Limit Your Alcohol Intake

Alcohol intake, the leading cause of liver cirrhosis, should ideally be limited to one drink for women and two for men per day. For people who have been heavy drinkers at some point and have now cut down significantly, the damage is often not visible until years later. Tell your doctor if you have had a history of heavy drinking at some point in time in your life. Your doctor may want to test your liver for damage if any.

Some over the counter drugs, such as acetaminophen, a pain reliever, can cause liver damage when taken in too much quantity in too little time. It is recommended to not use any medication without a doctor’s prescription. According to the FDA, an adult should not take acetaminophen more than 4,000 mg/day.

Apart from controlling your alcohol intake, you can also take a few more lifestyle related precautions. While this may appear to be the least expected cause of liver damage, the fact is that you can prevent hepatitis B and C risk by avoiding body piercing and tattoos made with unsterilized needles. You should also avoid having unknown multiple sexual partners and must say away from IV drug abuse.

Alarm Signals for Your Liver 

If you experience the following symptoms, it may be time to get your liver checked:

  • Perpetual fatigue
  • Lack of appetite
  • Jaundice
  • Dark colored urine
  • Nausea, vomiting or other gastrointestinal issues

When you feel something is wrong, the first recommended test is a liver function test that can diagnose whether your gut is oozing unusual levels of enzymes. This is the first sign of liver damage. However, a normal liver function test is no guarantee that your liver is functioning optimally, especially if you have already faced liver damage red flags in the past.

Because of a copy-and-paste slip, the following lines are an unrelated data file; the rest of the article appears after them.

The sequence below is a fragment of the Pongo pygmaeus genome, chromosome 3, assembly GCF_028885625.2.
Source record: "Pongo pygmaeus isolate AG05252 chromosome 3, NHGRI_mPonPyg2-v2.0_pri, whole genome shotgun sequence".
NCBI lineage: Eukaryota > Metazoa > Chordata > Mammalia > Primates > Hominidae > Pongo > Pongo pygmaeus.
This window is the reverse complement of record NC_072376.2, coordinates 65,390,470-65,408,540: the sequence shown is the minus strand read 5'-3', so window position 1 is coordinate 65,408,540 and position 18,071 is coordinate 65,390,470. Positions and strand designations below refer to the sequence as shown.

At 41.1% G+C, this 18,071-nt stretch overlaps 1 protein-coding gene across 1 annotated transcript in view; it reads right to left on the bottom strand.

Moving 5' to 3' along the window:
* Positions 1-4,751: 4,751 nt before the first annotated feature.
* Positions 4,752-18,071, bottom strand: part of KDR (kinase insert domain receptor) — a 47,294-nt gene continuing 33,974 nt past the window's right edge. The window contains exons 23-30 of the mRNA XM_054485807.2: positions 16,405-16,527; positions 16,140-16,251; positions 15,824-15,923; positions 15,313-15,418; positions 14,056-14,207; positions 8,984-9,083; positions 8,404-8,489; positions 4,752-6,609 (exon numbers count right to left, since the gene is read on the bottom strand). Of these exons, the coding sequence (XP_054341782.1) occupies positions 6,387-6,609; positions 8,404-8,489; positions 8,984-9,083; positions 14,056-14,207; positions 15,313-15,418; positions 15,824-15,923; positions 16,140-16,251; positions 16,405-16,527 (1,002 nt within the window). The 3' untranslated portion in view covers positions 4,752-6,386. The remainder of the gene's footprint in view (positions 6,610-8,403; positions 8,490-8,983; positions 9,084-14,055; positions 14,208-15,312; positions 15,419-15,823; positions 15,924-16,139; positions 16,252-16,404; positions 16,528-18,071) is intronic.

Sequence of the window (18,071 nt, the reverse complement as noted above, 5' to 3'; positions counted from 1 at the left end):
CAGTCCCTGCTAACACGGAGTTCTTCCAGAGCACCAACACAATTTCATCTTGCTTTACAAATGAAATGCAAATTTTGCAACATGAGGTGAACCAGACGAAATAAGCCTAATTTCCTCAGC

Related: 11 Liver Damage Signs You Can’t Ignore

At the same time, poor LFT results don’t always mean that your liver is damaged for sure. Sometimes temporary conditions such as pregnancy or an infection can impact the test results. The doctors will always rely on blood tests, medical history, ultrasound, and MRI and CT scans to get a clearer picture.

Importance of Hepatitis C Test 

According to the CDC, hepatitis C cases have almost tripled in the last five years, raising concerns about overall health. That being said, it is always better to know if you are exposed to the risk of hepatitis C, especially since more and more people seem to be affected by it.

Hepatitis C is an infectious liver disease that can spread if one comes in contact with someone who is infected with the virus. The numbers shared by CDC reveal a grim picture with 3.9 million reported cases of hepatitis C, elevating its status to a chronic illness. 75-85% people who have been contaminated by hepatitis C will develop other terminal infections.

Some factors that increase the risk of hepatitis C include:

  • Intravenous and/or intranasal drug abuse
  • A blood transfusion received before 1992
  • Blood clotting treatment received before 1987
  • Hemodialysis treatment for a long time
  • Promiscuity

Falling in one of these groups means that your doctor will recommend a blood test to check for the virus. Doctors also recommend people born between 1945 and 1965 should get themselves tested at least once.

Treatment Options 

There are different types of liver diseases, from hepatitis C to Wilson’s disease (which is a genetic disorder) to cirrhosis, which may occur due to various causes.

All of these disorders, if detected in time, can be treated properly. Sometimes solutions such as weight loss, medication, and simple lifestyle changes are enough to fix the problem. The good news is that all the viral hepatitis conditions are treatable. Because the treatment is readily available, people can successfully eliminate the virus from their system through proper treatment.

Related: 6 Ways You’re Hurting Your Liver That Aren’t Drinking

Remember that your liver is not only one of the most vital organs in your body, but also the most resilient. Even it is sick or partially damaged; it has the amazing ability to bounce back to good health with correct medical treatment, surgery, and lifestyle changes.

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